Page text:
All About Kererū
What’s in a name?
Kereru have lots of different names. They are also known as:
• Wood pigeon
• New Zealand pigeon
• kukupa or kuku in Northland
• Hemiphaga novaeseelandiae That’s its scientific name.
• A close relation, the Chatham Island pigeon, is called parea. Parea looks like a very big kereru. There are only about 200 parea left.
Where do kereru live?
Kereru are only found in New Zealand, which means they are endemic. You can spot them in forests, parks, reserves and gardens all over New Zealand, but they are most common in the forests of Northland, the King Country, Nelson and the West Coast. Before humans and predators came to New Zealand there would have been flocks of hundreds of kereru in forests all over the country.
What do kereru look like?
Kereru are big birds, in fact they are one of the largest pigeons in the world. They weigh about 650g and are 51 cms long. The feathers on their back and head are green, but can look purple in the sunlight. They have white feathers on their chests.
What does a kereru sound like?
Kereru don’t sing like a lot of our native birds, instead they make a soft “coo” sound. You are more likely to notice a kereru when it’s flying because of the loud “whooshing “ noise their wings make. They are clumsy at landing so if you hear a bird crash- anding in a tree– it’s probably a kererū. (listen to them cooing and crashing about the forest here)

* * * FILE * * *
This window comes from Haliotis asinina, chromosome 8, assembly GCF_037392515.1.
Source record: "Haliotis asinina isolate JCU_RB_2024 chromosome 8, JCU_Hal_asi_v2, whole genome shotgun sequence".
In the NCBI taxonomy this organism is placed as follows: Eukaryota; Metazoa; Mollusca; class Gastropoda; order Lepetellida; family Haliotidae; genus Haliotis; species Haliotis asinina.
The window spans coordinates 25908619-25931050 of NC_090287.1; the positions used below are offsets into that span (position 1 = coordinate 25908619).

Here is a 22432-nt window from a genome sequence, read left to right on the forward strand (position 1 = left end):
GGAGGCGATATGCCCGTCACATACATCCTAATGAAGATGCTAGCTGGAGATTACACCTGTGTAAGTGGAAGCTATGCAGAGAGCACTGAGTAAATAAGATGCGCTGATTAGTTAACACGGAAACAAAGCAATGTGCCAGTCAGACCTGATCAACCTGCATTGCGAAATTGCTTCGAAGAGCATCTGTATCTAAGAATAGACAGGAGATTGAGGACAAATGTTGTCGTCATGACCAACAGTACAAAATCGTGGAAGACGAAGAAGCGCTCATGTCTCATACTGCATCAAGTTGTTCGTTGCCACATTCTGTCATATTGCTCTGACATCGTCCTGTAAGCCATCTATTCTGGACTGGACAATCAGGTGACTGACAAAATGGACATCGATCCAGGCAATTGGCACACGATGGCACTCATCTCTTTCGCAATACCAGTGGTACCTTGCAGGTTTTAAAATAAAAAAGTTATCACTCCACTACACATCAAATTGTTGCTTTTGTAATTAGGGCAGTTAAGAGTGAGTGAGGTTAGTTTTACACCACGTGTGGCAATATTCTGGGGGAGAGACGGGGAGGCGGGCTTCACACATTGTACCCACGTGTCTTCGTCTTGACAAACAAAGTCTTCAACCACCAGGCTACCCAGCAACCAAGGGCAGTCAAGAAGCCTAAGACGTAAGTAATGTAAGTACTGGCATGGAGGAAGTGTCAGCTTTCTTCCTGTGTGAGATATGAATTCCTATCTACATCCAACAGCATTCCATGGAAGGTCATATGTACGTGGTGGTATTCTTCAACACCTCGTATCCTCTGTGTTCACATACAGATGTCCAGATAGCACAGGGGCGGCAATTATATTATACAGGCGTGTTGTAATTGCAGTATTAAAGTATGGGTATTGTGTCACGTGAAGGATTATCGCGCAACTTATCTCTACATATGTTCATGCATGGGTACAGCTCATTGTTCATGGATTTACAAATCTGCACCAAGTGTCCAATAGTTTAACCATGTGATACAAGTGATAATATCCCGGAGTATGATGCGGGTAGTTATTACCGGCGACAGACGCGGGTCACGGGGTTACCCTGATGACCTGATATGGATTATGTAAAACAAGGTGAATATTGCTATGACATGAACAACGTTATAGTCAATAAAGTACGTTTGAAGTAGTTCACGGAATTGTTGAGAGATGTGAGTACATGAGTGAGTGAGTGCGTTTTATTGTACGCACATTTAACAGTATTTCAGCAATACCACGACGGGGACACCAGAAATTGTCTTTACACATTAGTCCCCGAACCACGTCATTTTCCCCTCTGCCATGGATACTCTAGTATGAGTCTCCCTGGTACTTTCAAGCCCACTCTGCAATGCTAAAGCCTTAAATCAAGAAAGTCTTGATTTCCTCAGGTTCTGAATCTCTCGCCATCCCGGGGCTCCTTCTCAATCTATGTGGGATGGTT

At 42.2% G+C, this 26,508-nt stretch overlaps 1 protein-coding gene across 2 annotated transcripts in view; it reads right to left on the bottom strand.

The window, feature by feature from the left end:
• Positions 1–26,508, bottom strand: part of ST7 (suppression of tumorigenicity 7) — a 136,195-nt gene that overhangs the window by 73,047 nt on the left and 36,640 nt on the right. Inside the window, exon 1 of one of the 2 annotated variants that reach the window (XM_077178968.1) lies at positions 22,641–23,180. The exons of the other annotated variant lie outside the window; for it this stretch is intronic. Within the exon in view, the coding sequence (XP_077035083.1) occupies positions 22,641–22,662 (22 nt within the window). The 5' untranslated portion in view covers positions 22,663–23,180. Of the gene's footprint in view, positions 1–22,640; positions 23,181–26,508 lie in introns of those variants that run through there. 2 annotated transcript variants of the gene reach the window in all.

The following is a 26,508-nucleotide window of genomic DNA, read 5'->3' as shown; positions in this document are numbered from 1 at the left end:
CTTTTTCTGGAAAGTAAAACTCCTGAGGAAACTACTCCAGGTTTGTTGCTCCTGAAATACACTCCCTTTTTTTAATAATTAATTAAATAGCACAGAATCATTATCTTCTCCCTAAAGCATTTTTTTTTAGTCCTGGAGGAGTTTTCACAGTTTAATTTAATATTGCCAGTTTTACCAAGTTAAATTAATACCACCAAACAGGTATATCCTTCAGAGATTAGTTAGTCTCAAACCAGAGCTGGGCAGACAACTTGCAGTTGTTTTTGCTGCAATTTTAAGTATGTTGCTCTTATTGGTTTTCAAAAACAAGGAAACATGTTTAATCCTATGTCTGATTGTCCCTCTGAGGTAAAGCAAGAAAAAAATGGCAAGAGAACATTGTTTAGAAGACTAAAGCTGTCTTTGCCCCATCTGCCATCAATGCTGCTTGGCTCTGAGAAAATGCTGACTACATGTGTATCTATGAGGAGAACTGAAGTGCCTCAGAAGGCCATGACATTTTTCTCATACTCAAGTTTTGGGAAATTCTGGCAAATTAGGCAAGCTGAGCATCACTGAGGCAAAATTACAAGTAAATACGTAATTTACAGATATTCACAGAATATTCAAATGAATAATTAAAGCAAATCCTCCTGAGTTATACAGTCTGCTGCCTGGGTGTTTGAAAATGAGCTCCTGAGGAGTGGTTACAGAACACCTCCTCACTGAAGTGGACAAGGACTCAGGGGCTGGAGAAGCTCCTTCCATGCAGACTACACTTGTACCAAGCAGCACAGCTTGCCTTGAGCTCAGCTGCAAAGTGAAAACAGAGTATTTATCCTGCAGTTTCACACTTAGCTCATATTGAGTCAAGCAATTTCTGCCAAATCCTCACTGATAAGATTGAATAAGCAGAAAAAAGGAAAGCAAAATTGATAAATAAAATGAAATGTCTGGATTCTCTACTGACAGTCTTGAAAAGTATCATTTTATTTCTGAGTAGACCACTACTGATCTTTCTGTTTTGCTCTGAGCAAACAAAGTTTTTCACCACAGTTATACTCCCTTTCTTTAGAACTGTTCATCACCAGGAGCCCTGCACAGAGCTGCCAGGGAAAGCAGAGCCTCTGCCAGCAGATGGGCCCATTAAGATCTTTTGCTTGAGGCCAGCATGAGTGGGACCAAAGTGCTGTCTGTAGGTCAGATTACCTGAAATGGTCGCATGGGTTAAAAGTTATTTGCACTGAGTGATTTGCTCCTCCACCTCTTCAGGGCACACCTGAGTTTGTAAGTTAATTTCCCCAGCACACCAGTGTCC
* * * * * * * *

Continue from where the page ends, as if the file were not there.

Kereru can live for up to 20 years, so they aren’t in any hurry to have lots of chicks. Usually they will only have one each year, but if there isn’t enough food around they might not have any!
During spring and early summer male kereru have to work hard to impress female kereru. They perform fantastic display dives by swooping steeply up into the sky, pausing and then quickly dropping back down towards the ground.
The adults make a nest – an untidy platform of sticks in a fork of a tree or in a tangle amongst some vines. They lay just one egg in the nest, which the male and female take turns to keep warm for a month before it hatches.
The chick grows fast so it needs a lot of food. Its parents make “pigeon milk” – a milky liquid made in the parent’s crops which is mixed up with squished fruit, it’s a bit like a fruit smoothie. This energy-rich food is fed to the chick for 40 days until it becomes almost as big as its parents and leaves the nest.